Still in level one and looking forward to our July solstice meeting.
We experienced a small frost recently but no damage and even had a little group of Jonquils flowering under my Lily of the Valley tree. My Hibiscus is completely disregarding the seasons and continues to flower through the winter.
In fact walking around my garden it would be hard to notice it is winter. Fuchsia, butterfly bush and daisies in full bloom along with a rather large yellow wattle. My new purchase this week is a box of swan plants. I love the Monarchs fluttering around and hope to have these plants up and ready for Spring.
Hi all. The weather has been really lovely this past week so I’ve found myself in the garden a lot more.. plus it’s a good time to get the broccoli and cauliflower plants in. The week before I prepared the bed with some blood & bone and 2 days ago planted the seedlings with seaweed juice to give them a good start. I also planted some beetroot as the vege punnets were 3 for $9 so an excellent bargain. Other things I’ve been doing is tidying up the many dahlias and loving the dry stalks to help layering the compost..with my other clippings.. lots of leaves, newspaper and vege peelings etc.. can’t wait to spread it all over the garden come spring.
The other pics show some winter colour around the garden.. and a quick trip to Watson’s to pick up some white primulas to edge the garden beds.. Happy gardening everyone. It seems like Spring already.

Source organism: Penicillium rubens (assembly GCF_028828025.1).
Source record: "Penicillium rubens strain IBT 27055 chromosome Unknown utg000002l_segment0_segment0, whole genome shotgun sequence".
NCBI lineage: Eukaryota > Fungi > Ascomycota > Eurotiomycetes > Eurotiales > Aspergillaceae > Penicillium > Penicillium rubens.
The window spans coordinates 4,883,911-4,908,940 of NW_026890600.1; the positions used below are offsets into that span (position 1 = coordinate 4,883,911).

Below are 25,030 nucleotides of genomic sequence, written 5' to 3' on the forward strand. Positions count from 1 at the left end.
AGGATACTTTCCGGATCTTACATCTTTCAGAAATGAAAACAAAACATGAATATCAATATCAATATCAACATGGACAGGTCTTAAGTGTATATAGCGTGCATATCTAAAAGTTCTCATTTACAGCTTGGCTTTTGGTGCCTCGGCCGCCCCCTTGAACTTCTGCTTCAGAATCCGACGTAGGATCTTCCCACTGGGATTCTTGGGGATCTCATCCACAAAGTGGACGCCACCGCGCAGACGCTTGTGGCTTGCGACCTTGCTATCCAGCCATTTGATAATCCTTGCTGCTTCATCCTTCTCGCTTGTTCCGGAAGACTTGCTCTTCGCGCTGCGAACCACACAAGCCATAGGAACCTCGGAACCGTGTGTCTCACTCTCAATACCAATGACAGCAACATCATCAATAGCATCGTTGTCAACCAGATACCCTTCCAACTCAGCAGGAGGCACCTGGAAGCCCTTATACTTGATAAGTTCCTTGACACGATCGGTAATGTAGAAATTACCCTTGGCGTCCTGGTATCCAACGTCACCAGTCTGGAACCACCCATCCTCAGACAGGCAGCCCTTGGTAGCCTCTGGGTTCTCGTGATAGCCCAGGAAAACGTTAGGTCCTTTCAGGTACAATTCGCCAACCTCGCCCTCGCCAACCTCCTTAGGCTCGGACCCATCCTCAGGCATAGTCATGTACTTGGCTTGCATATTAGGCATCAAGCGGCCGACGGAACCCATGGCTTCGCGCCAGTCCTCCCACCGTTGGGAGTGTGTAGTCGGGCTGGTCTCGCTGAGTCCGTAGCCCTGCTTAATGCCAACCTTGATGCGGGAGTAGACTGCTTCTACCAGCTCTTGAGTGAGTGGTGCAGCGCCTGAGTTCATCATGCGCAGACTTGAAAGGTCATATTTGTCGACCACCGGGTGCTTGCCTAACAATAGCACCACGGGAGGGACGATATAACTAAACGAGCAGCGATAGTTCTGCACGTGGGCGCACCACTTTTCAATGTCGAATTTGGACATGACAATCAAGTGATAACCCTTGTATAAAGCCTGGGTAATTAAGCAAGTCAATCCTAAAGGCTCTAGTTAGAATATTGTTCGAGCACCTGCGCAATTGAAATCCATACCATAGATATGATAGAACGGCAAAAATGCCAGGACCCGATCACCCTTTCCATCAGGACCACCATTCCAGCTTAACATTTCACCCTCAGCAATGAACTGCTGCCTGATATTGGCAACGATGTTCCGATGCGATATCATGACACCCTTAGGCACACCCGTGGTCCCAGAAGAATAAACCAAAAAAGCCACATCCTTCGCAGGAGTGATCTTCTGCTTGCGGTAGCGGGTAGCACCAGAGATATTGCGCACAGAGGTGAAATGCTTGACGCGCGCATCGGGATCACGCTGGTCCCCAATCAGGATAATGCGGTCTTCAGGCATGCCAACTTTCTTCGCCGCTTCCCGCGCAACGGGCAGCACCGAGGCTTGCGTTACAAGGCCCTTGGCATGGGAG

For all the regulars to the Afternoon Floral Group and anyone else who would like to attend, we are finally getting back together on Friday 3rd July but a little earlier than usual. We will be having a Shared Lunch (finger food style) starting at 12.30pm. Lots to catch up on so time will fly and we still want to have time in hand for a workshop with Joy demonstrating some possibilities to prepare for the August Competition. The workshop will be “Beach Gatherings” so on your next trip to the beach, take a bag and collect up all those interesting things you see but can’t think of a use for and therefore have to leave them behind. The recommended container for this style of arrangement is a flat dish or similar. The Sales table and raffle will be up and running, and we will hold the usual Best Blooms and Most Unusual competition. Looking forward to seeing you all there.